The fundamental rule of colour theory for painting is that there are three primary colours: red, blue and yellow. The second rule of colour theory is that mixing two primary colours togethe creates secondary colours, that is purples, oranges, and greens. On a colour triangle, the three primary colours are at the points, and the three secondary are on the “flat bits”. All you need remember initially are the three primaries, because you can always mix two to remind yourself what they create.
The other reason I like the colour triangle so much as it makes it easy to remember complementary colours. These are colours that make one another look brighter, and also desaturate each other (make them less intense in colour). On the colour triangle, complementaries are the colour opposite, so Blue + Orange, Red + Green, Yellow + Purple..
The first color triangle is attributed to the 19th century French painter Delacroix. A notebook of his dating from around 1834 has drawing of a triangle with the three primaries written in as rouge (red) at the top, jaune (yellow) on the left, and bleu (blue) on the right, plus added the three secondaries as orange, violet, and vert (green). Delacroix adapted the triangle from a color wheel in an oil painting handbook by J.F.L. Mérimée, a painter he knew. (Source: “Colour and Culture” by John Gage. Thames and Hudson, London, 1993. Page 173.)
A stacked perspective is when, rather than relying on a vanishing point as in one- or two-point perspective (“the railway lines thing”), elements are piled (stacked) one above another in the composition to give the illusion of depth and distance. Or to put it in art speak: when objects are placed higher on the picture plane to create spacial illusion.
It’s easier to understand by looking at an example than reading about it. In the book “Japanese Prints : The Collection of Vincent van Gogh” I came across a fabulous example of stacked perspective in a print by Hiroshige. Van Gogh copied this print into the background of his “Portrait of Pere Tanguy” painting.
In the photo of the print below, start counting the stacks or elements with the white heron at the bottom, or Mount Fuji at the top. Then look at how the elements overlap, linking the parts of the composition whilst creating the sense of some things being behind others.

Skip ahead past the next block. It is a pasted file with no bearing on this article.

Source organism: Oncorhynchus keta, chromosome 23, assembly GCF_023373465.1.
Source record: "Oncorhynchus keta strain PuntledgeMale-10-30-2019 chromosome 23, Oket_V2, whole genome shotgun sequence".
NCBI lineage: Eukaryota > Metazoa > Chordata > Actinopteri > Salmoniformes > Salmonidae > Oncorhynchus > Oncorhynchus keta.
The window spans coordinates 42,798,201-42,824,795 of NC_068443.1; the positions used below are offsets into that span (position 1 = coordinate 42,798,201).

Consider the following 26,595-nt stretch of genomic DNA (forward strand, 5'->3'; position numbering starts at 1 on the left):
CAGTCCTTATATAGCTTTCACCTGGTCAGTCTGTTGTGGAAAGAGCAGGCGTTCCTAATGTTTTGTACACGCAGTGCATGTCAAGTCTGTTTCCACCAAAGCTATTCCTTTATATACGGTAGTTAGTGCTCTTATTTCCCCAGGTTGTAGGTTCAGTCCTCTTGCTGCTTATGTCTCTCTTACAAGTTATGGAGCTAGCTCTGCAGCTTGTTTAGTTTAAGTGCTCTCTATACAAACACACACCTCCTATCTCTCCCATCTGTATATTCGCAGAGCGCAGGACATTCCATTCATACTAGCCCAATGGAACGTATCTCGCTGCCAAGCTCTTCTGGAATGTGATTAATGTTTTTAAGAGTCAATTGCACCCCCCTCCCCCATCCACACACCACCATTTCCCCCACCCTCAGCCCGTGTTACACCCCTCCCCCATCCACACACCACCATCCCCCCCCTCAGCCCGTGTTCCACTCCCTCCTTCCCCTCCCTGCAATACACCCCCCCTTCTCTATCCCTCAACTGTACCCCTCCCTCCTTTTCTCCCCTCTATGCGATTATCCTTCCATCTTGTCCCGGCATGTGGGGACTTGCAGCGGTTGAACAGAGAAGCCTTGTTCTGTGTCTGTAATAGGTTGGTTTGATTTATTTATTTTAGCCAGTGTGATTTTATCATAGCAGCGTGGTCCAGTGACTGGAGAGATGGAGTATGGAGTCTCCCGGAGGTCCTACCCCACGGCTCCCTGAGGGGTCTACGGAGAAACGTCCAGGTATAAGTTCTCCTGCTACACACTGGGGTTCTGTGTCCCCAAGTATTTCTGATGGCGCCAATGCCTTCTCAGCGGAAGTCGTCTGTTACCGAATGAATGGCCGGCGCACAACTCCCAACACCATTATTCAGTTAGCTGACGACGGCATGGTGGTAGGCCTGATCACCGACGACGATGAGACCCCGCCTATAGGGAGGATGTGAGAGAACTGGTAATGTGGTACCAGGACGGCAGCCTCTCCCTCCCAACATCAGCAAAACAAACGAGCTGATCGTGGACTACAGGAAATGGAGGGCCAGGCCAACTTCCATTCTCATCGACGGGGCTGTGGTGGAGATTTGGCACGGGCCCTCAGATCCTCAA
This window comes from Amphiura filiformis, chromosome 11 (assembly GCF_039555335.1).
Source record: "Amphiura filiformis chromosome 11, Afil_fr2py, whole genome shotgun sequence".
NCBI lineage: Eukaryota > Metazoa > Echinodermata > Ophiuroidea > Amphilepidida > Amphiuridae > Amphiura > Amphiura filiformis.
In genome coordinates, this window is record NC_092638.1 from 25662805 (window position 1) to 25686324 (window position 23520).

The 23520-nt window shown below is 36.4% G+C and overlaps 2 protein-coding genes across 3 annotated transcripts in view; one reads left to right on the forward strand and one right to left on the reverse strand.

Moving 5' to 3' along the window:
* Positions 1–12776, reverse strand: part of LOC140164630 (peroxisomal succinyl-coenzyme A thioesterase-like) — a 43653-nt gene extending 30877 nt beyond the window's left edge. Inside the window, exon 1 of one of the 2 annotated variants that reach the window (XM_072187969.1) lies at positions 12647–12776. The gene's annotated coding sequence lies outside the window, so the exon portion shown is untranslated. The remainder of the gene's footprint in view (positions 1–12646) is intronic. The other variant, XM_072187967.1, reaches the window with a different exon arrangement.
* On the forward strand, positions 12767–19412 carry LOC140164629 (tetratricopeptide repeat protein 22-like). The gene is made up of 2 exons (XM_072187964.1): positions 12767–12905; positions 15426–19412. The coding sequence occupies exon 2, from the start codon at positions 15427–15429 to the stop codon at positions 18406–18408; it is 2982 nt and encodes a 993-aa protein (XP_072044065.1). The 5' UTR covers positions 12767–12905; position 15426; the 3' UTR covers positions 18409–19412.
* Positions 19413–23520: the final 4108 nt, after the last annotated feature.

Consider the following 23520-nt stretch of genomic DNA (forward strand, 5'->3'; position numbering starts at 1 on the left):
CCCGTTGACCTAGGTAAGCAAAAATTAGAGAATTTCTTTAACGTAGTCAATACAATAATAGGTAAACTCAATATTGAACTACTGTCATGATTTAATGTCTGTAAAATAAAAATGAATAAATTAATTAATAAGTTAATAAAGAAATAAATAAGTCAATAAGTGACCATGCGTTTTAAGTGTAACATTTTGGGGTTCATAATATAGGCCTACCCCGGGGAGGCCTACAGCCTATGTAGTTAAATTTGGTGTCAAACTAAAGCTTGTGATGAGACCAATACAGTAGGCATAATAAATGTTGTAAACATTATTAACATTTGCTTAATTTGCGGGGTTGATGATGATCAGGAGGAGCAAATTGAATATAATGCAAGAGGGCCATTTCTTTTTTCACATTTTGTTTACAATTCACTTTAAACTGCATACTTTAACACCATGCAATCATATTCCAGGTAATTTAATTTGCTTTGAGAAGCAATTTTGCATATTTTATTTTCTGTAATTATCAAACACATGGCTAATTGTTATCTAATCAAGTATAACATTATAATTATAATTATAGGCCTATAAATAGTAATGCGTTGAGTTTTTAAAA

“Hiroshige’s composition is extremely sophisticated, involving a stacked perspective of seven ‘curtains’, starting with the white heron in the foreground, and ending with Mount Fuji in the distance.”
[Quote source: “Japanese Prints : The Collection of Vincent van Gogh” by Chris Uhlenbeck, Louis van Tilborgh, and Shigeru Oikawa, 2018, p. 108]
Calling the elements or layers “curtains” and imaginging transparent shower curtains with images printed on them, really works for me in terms of understanding “stacked perspective”.
The Van Gogh Museum website has a section on the Japanese prints that Vincent van Gogh collected, here.
This is Monet’s “Apple Trees in Blossom by the Water”, painted in 1880.
1. What’s the focal point?
2. Where’s the water mentioned in the painting’s title?
Turn page 90 of Monet: The Seine and The Sea 1878–1883 by Michael Clarke and Richard Thomson, where it’s explained that:
“Such is the density of the surface activity that the painting has no conventional focus or compositional base. … This is a canvas about touch, texture and colour…”
The trunk does leads your eye up into the branches, but then it takes it off the top. There’s so much going on with the leaves and shadows it’s hard to make out any single bit but simultaneously inviting you to get lost in it all. Paintings don’t have to have a traditional focal point, positioned according the Golden Mean, with a composition leading the viewer’s eye towards it. It’s your choice.
The water in the painting is supposedly implied by the sense of a tree growing on a bank. (It’s thought it’s one of the paintings Monet did from a river boat .) I’m not sure I’d think about it if it weren’t in the painting’s title. Would you?
Mostly I find myself wondering how Monet didn’t get fedup with all those shades of brown from burnt umber to beige, and whether in real life the painting has more yellows and green visible. What would your third question be?
Too-neatly aligned. Just touching. Tentatively overlapped. Kissing.
It’s a venial sin of artistic composition.
Elements should either be definitely apart or definitely overlapping. No kissing please, as this creates a weak, connected shape which will distract the viewer’s eye, causing a momentary pause as they puzzle it out.
This example is from a series of paintings I did in the early noughts called “Heat”. My solution to the sun and land kissing in the top photo was to add a hill to the land in front of the sun, as seen in the lower photo. Other options could have been to add a definite gap between the sun and land, or move the sun down behind the hill or remove the white line so sun and land merged. It’s not that any of these would have been better, though the result would have felt different.